Buzz is the secret ingredient that improves every marketing campaign; this is especially true in digital marketing, where buzz equals virality. A brand that successfully creates a buzz around its product/service has a significant advantage over its competitors: everyone is talking about it, anticipating its launch, trying to be the first ones to get it (sometimes even before they know what it’s about); and in social media terms – its fans share, like and hashtag anything related to it.
If you truly want to grasp the power of buzz, think of the iPhone. Would it have the same success if not for the teasers, the dramatic launch events, the recruiting of influencers, the pre-orders and the creating of all that suspense? The iPhone is definitely a good product but it also has many worthy competitors today. And yet, many people worship it over any other device, and this is due in part for the buzz Apple is creating around the launch of every new version.
So what is buzz, exactly? A good definition for it was provided by Professors David Mothersbaugh (University of Alabama) and Del Hawkins (University of Oregon) who described it as “the exponential expansion of word-of-mouth”. This expansion is the result of marketing activities that create a conversation and propel excitement and anticipation for a brand, a service or a product. Since a large part of brands’ marketing activity today is online, many brands try to create a digital buzz by social media marketing, content marketing, paid ads and other online marketing channels.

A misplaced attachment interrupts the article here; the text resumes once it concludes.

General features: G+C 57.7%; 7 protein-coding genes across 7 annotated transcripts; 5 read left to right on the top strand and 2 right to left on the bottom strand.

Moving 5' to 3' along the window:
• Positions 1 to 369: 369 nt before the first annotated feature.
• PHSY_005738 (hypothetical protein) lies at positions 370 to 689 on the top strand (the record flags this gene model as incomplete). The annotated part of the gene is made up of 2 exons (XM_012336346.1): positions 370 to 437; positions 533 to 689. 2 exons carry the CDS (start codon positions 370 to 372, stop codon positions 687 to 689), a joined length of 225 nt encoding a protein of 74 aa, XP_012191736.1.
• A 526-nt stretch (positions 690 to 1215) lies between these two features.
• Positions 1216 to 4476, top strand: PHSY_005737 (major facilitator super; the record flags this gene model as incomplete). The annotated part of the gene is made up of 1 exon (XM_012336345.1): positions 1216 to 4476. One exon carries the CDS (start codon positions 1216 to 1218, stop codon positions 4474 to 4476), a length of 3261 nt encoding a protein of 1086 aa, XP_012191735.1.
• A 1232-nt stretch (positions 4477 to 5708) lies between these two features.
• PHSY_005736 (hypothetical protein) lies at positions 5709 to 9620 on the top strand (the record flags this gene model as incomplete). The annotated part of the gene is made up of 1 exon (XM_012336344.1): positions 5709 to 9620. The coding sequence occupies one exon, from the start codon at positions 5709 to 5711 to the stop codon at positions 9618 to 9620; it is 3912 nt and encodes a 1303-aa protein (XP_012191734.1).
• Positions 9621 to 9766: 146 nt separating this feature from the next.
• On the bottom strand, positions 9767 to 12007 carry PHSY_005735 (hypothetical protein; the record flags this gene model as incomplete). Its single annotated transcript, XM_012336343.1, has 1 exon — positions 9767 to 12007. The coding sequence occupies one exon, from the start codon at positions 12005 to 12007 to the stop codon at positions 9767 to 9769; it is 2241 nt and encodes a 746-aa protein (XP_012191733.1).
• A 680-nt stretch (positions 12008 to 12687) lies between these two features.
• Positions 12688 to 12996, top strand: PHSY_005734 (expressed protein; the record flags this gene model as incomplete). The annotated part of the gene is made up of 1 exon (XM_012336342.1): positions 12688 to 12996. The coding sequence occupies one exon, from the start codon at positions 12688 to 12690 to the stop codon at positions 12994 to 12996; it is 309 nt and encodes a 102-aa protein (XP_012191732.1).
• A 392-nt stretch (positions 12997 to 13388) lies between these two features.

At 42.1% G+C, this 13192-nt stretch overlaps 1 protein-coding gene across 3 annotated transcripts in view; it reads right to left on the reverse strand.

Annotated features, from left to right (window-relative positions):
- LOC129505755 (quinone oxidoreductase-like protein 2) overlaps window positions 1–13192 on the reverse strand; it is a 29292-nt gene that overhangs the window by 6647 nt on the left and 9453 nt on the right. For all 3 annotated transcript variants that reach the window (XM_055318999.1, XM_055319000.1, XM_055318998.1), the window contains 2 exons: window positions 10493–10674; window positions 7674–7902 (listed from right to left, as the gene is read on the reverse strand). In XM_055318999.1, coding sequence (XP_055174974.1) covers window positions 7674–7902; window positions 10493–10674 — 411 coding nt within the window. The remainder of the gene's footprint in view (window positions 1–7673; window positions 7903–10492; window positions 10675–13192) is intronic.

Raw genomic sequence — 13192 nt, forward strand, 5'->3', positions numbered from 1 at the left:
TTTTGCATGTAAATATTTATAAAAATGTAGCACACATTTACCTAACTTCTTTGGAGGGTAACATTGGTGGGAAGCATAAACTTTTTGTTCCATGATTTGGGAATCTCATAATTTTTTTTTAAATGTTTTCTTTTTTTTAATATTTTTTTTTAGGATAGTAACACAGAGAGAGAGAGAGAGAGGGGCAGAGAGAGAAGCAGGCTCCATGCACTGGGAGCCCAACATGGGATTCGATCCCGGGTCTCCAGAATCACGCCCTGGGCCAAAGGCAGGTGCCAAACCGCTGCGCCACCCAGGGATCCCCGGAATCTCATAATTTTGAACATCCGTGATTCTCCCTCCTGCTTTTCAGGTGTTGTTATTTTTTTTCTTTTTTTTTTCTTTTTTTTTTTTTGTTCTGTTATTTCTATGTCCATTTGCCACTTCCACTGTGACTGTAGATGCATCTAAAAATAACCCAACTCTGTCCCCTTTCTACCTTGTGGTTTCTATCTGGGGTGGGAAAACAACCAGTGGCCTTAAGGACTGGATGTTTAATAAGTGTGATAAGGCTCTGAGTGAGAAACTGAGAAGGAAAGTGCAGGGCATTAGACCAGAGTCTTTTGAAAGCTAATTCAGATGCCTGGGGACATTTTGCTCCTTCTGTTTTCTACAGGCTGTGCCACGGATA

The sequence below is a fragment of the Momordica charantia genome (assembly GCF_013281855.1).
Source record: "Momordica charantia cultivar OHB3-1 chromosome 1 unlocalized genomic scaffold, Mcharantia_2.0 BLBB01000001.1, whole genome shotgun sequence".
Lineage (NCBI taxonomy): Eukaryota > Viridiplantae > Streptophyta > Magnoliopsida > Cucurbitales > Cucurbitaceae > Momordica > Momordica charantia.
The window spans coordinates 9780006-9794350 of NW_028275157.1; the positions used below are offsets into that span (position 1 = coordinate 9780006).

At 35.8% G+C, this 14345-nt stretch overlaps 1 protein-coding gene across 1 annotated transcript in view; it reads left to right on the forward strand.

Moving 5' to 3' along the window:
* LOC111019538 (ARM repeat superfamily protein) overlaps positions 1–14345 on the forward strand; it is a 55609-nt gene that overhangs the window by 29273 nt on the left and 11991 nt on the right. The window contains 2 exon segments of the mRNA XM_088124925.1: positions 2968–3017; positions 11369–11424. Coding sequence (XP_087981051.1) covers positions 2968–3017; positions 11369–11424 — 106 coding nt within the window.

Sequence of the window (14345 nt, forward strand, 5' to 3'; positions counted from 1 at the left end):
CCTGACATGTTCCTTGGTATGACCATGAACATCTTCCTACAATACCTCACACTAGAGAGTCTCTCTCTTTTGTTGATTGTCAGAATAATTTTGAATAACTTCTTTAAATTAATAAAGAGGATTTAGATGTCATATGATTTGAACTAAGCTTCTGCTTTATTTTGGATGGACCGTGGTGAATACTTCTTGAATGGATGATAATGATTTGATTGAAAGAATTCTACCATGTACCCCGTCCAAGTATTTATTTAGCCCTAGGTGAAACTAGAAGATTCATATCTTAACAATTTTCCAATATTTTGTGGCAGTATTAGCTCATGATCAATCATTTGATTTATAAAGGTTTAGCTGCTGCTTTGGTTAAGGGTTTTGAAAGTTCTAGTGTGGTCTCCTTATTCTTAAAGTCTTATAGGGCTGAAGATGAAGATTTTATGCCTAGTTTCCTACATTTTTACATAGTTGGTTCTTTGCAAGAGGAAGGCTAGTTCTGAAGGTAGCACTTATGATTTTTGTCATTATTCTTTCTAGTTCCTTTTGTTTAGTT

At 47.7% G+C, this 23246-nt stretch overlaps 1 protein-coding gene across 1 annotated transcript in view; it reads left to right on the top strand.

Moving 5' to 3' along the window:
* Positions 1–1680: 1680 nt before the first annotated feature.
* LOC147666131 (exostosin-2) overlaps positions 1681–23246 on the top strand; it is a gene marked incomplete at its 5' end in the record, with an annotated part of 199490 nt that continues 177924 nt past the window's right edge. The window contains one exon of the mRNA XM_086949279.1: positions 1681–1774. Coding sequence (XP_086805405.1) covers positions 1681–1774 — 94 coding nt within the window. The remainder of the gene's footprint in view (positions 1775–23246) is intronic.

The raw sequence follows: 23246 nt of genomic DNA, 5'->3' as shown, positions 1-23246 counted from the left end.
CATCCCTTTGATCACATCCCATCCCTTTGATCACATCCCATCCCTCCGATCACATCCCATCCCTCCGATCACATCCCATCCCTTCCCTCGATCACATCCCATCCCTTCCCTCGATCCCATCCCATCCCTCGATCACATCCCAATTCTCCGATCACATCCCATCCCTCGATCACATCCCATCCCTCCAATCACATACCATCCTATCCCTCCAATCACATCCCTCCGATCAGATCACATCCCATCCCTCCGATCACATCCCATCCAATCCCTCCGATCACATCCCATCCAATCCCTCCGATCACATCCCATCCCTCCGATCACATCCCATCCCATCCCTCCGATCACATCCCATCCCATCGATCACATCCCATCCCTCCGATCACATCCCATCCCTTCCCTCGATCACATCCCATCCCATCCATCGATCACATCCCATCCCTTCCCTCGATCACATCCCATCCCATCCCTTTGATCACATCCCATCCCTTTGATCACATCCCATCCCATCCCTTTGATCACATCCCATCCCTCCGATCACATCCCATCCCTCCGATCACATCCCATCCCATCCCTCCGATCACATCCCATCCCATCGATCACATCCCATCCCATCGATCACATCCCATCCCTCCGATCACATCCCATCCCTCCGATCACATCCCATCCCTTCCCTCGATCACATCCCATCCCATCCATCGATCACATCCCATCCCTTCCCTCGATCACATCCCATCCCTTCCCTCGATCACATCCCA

In the last two decades, the internet’s ability to make information spread far and wide has made the marketing potential of brands huge; on the other hand, the web is so chock-full of distractions that catching users’ full attention is a great challenge for any brand. So how can brands create enough buzz online to make people notice them? These following strategies, adopted by leading brands, might give you some ideas.
Unless you’ve been living under a rock in the past five years, you’ve probably heard of “Game of Thrones”. This series became a major hit worldwide, and this is partly due to the buzz HBO, the network broadcasting it, has been creating around it throughout its seasons.
A good example for Game of Thrones buzz is the twitter campaign HBO created for the show’s fifth season last year, using the hashtag #CatchDrogon. On the day the season’s first episode was aired, fans were requested to catch Drogon the dragon with a GIF bait from a dragon bait store hosted by GIPHY, or one they’ve created on their own. In the case that Drogon showed up, they had to quickly retweet it before he flew away.
People who succeeded in capturing Drogon received funny response tweets from the series’ official Twitter account, and several lucky few were even sent special prizes:
In one day only, this campaign succeeded in garnering 64,000 tweets, 6.6 million interactions and 1 billion impressions – and more importantly, attracted 1.6 million new viewers to the series. In recognition of these achievements, the #CatchDrogon campaign was named a nominee in the ‘gamification’ category of the 2016 Shorty Awards – and won.
Brands that are less well-established than Game of Thrones may have difficulty creating a buzz in the media if they don’t have enough followers. In these cases, it might be a good idea to join forces with well-known internet influencers – celebrities with a large following, bloggers, Youtubers, Instagrammers, etc. – so they recommend the brand to their followers.